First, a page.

Other Leaves: South Dakota
Federal law and guidance on this subject should be reviewed together with this section.
Author: Gloria Ju
- There are various types of leave that may be available to an employee in South Dakota. See Leaves of Absence.
- South Dakota does not have a state family and medical leave law applicable to private employers. See Family and Medical Leave.
- An employee may not be terminated for serving jury duty. See Jury Duty Leave.
- An employer must provide an employee with two consecutive hours to vote under certain circumstances. See Voting Leave.
- An employer must provide a temporary leave of absence without loss of job status or seniority to any employee who is a member of the legislature so that the employee can perform official legislative duties. See Legislative Leave.
- Any state resident who is a member of any state's National Guard who is ordered to active duty service by the governor of that state or the US president is afforded the same protections afforded to persons serving on federal active duty. See Military Leave.
Leaves of Absence
There are various types of leave that may be available to an employee in South Dakota. To the extent that applicable federal, state or local laws conflict, an employer should apply the provisions that provide the greatest benefits and protections to the employee.
An employer should remain alert to the various types of leave available and take care to track employees' leaves of absence, including:
- The date the leave begins;
- The type of leave; and
- The expected return date.
An employee who exercises leave rights is not protected from discipline for legitimate reasons that are unrelated to the leave and that are not otherwise prohibited by law.
If an employer must discipline an employee who has exercised his or her leave rights, it should carefully document the reasons for the discipline, review past application of the rule (to ensure the policy is being enforced evenhandedly), and consider whether to seek the advice of counsel before imposing the discipline.
Family and Medical Leave
South Dakota does not have a state family and medical leave law applicable to private employers. However, an South Dakota employer with 50 or more employees is likely required to adhere to the federal Family and Medical Leave Act (FMLA).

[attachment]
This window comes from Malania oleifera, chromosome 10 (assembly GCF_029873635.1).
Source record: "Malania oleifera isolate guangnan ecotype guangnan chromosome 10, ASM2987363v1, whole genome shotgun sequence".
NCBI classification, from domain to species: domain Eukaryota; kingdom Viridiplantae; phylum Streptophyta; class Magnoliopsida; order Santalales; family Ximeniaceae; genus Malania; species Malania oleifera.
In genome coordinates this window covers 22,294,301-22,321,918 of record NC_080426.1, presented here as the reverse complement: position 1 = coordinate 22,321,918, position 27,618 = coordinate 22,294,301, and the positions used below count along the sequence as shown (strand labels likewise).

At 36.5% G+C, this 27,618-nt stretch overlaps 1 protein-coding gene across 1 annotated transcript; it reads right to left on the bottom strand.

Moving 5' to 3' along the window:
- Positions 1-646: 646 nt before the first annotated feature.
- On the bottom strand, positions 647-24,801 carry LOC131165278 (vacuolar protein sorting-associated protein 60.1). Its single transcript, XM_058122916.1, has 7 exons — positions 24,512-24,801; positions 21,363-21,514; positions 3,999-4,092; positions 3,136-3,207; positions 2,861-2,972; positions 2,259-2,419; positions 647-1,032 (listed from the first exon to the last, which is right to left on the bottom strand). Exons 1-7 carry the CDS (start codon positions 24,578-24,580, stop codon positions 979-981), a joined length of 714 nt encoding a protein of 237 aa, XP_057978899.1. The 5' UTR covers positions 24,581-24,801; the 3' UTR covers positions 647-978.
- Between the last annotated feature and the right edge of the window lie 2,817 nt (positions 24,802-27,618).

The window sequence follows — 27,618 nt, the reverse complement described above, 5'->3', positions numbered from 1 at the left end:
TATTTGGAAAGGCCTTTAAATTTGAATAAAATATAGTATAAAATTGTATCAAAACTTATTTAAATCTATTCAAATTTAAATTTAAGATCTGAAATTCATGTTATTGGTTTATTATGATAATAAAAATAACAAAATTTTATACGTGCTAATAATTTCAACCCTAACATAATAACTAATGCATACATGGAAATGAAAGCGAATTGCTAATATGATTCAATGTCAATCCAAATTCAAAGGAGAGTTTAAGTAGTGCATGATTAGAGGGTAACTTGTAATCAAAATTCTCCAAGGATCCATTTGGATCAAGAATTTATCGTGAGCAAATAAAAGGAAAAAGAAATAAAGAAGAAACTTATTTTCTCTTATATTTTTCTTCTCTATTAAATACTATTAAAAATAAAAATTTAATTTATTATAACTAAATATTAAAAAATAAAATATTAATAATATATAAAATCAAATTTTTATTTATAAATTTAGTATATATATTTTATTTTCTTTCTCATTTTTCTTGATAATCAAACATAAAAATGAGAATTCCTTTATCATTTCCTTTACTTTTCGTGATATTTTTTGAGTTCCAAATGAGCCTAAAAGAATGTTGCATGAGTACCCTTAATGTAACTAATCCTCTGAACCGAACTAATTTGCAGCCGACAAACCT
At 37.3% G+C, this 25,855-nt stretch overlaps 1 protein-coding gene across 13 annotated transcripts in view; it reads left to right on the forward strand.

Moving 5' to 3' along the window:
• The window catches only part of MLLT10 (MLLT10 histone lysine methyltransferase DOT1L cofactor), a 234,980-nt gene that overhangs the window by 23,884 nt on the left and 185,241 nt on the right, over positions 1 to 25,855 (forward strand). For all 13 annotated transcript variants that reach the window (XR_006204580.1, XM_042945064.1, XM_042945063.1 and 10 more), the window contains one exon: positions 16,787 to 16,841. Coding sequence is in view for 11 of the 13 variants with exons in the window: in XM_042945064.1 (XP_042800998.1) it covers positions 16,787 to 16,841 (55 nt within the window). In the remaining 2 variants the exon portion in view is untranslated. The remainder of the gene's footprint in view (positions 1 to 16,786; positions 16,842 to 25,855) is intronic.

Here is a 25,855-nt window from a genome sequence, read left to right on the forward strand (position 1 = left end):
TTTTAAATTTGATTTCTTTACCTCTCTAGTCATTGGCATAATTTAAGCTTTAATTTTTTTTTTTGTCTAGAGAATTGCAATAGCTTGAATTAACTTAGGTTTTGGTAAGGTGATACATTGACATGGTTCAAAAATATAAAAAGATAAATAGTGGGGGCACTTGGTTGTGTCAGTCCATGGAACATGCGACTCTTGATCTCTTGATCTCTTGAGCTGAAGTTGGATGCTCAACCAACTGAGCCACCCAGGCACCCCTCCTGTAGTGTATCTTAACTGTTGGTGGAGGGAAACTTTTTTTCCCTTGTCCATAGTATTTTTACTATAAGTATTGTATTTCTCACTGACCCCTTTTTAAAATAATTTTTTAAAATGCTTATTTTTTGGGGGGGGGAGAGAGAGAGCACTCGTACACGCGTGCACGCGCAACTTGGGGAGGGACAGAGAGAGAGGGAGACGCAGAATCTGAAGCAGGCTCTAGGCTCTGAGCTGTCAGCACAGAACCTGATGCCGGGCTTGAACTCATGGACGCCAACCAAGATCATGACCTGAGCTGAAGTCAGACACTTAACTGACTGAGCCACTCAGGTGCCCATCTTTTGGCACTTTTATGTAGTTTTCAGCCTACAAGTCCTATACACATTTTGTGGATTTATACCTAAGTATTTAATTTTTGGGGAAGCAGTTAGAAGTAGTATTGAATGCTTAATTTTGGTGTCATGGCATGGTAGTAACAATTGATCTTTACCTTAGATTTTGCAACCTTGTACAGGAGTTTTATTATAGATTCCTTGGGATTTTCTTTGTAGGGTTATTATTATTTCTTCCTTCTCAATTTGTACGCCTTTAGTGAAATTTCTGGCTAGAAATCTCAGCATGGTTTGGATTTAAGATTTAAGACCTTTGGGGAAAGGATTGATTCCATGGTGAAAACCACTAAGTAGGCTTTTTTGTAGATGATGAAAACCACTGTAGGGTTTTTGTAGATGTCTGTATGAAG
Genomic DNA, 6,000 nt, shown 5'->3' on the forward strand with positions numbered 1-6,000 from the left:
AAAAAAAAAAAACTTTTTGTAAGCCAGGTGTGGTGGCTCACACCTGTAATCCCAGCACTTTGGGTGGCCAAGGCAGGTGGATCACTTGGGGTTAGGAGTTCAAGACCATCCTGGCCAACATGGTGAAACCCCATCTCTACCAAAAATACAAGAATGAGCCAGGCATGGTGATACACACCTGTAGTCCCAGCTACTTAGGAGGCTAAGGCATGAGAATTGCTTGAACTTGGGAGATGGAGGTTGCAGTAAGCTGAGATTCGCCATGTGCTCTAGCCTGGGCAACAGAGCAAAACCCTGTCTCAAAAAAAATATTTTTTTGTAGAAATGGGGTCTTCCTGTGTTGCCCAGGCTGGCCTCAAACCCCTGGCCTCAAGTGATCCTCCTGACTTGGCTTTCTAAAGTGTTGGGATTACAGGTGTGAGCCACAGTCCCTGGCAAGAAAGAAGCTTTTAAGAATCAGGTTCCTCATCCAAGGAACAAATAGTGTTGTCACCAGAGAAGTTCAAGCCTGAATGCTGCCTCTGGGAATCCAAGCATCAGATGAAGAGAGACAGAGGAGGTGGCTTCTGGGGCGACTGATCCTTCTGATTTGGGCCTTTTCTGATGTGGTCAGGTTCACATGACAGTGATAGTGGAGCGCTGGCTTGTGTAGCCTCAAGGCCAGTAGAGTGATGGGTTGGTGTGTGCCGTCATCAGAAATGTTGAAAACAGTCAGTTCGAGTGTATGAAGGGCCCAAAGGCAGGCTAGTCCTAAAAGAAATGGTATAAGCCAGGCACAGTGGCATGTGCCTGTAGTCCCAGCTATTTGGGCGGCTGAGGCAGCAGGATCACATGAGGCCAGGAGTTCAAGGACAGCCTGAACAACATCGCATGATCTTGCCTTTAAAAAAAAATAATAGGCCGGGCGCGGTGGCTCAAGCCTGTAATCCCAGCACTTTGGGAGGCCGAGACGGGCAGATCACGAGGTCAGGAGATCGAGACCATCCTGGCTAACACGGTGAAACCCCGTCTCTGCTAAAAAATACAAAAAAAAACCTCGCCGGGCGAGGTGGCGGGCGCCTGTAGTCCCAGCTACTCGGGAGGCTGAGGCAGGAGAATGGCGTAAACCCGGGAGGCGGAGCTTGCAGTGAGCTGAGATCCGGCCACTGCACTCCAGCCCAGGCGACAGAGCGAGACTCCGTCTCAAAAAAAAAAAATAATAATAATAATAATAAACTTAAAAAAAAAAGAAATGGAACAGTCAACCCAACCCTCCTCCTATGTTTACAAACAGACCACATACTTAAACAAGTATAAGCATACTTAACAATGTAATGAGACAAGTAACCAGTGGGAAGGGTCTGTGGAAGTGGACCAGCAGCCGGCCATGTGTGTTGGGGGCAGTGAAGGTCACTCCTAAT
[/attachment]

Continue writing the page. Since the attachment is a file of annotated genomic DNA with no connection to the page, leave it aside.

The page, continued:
No employer may provide for child care leave that discriminates on the basis of sex. For more information on pregnancy or child care leave , please see FMLA: South Dakota.
Jury Duty Leave
An employee may not be terminated or suspended for serving as a juror in any state court. For more information on jury duty leave, please see Jury Duty: South Dakota.
On the day of any election held within the state, including a primary election, an employee is entitled to be absent from work for two consecutive hours between the time the polls open and close in order to vote, if the employee does not have a two-hour period off from work during the time the polls are open. The employer may specify the hours during which employees may be absent to vote.
If an employee takes time off from work to vote, the employee cannot be penalized or have a deduction made to their usual salary or wages due to the absence. An employer who refuses to allow an employee with time off to vote or who penalizes or reduces an employee's wages because the employee exercises their right to vote is guilty of a Class 2 misdemeanor.
An employer should consider including a voting leave policy in its handbook to educate employees, including supervisors, about the availability of time off to vote and to show its compliance with South Dakota law.
An employer must provide a temporary leave of absence without loss of job status or seniority to any employee who is a member of the Legislature so that the employee can perform his or her official duties as a member of the Legislature. It is the employer's discretion whether or not to pay an employee for such leave.
It is considered a violation of public policy for an employee and an employer to enter into any agreement that includes a condition to employment, promotion or benefit enhancement that effectively restricts the employee's right to serve in the Legislature. +S.D. Codified Laws § 2-4-1.1.
An employer should consider including a legislative leave policy in its handbook to educate employees, including supervisors, about the availability of legislative leave and to show its compliance with South Dakota law.
Any resident of South Dakota who is a member of any state's National Guard who is ordered to active duty service by the governor of that state or the US president are afforded the same protections afforded to persons serving on federal active duty by the federal Uniformed Services Employment and Reemployment Rights Act and the Servicemembers Civil Relief Act of 2003. For more information on military leave, please see USERRA: South Dakota.
Employers should be aware that certain leaves are protected by state law and therefore it should train its supervisory employees not to take action against an employee because he or she took leave or indicated that he or she may take the leave in the near future. See Training and Development: Federal.
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